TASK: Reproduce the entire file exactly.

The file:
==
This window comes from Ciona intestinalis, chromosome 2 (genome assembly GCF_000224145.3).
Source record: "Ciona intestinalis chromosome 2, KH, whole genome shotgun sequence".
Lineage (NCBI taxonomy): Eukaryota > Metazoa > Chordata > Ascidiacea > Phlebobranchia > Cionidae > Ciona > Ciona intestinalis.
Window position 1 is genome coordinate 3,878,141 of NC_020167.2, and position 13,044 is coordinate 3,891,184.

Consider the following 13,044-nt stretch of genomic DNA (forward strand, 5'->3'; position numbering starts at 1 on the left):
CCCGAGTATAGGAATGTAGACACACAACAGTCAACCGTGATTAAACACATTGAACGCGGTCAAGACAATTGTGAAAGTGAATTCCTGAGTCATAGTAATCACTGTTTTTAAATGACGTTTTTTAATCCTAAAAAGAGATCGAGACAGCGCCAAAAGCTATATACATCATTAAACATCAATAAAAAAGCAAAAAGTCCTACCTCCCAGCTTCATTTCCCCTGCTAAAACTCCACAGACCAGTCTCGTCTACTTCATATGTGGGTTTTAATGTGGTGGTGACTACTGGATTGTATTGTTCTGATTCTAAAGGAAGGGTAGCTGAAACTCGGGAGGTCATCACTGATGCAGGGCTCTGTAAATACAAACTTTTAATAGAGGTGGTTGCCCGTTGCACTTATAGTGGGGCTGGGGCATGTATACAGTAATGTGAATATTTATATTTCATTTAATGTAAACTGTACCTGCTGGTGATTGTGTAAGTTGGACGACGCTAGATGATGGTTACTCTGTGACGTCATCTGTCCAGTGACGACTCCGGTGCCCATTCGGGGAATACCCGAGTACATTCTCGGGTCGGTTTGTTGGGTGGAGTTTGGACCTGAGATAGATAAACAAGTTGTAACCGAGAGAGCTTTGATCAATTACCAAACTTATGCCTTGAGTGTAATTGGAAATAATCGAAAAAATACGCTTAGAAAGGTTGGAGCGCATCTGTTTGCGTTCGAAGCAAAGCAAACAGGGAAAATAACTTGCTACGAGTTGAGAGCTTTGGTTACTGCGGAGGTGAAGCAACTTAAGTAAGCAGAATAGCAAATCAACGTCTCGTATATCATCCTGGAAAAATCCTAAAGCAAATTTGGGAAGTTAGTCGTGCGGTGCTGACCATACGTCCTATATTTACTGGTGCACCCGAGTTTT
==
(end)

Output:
This window comes from Ciona intestinalis, chromosome 2 (genome assembly GCF_000224145.3).
Source record: "Ciona intestinalis chromosome 2, KH, whole genome shotgun sequence".
Lineage (NCBI taxonomy): Eukaryota > Metazoa > Chordata > Ascidiacea > Phlebobranchia > Cionidae > Ciona > Ciona intestinalis.
Window position 1 is genome coordinate 3,878,141 of NC_020167.2, and position 13,044 is coordinate 3,891,184.

Consider the following 13,044-nt stretch of genomic DNA (forward strand, 5'->3'; position numbering starts at 1 on the left):
CCCGAGTATAGGAATGTAGACACACAACAGTCAACCGTGATTAAACACATTGAACGCGGTCAAGACAATTGTGAAAGTGAATTCCTGAGTCATAGTAATCACTGTTTTTAAATGACGTTTTTTAATCCTAAAAAGAGATCGAGACAGCGCCAAAAGCTATATACATCATTAAACATCAATAAAAAAGCAAAAAGTCCTACCTCCCAGCTTCATTTCCCCTGCTAAAACTCCACAGACCAGTCTCGTCTACTTCATATGTGGGTTTTAATGTGGTGGTGACTACTGGATTGTATTGTTCTGATTCTAAAGGAAGGGTAGCTGAAACTCGGGAGGTCATCACTGATGCAGGGCTCTGTAAATACAAACTTTTAATAGAGGTGGTTGCCCGTTGCACTTATAGTGGGGCTGGGGCATGTATACAGTAATGTGAATATTTATATTTCATTTAATGTAAACTGTACCTGCTGGTGATTGTGTAAGTTGGACGACGCTAGATGATGGTTACTCTGTGACGTCATCTGTCCAGTGACGACTCCGGTGCCCATTCGGGGAATACCCGAGTACATTCTCGGGTCGGTTTGTTGGGTGGAGTTTGGACCTGAGATAGATAAACAAGTTGTAACCGAGAGAGCTTTGATCAATTACCAAACTTATGCCTTGAGTGTAATTGGAAATAATCGAAAAAATACGCTTAGAAAGGTTGGAGCGCATCTGTTTGCGTTCGAAGCAAAGCAAACAGGGAAAATAACTTGCTACGAGTTGAGAGCTTTGGTTACTGCGGAGGTGAAGCAACTTAAGTAAGCAGAATAGCAAATCAACGTCTCGTATATCATCCTGGAAAAATCCTAAAGCAAATTTGGGAAGTTAGTCGTGCGGTGCTGACCATACGTCCTATATTTACTGGTGCACCCGAGTTTT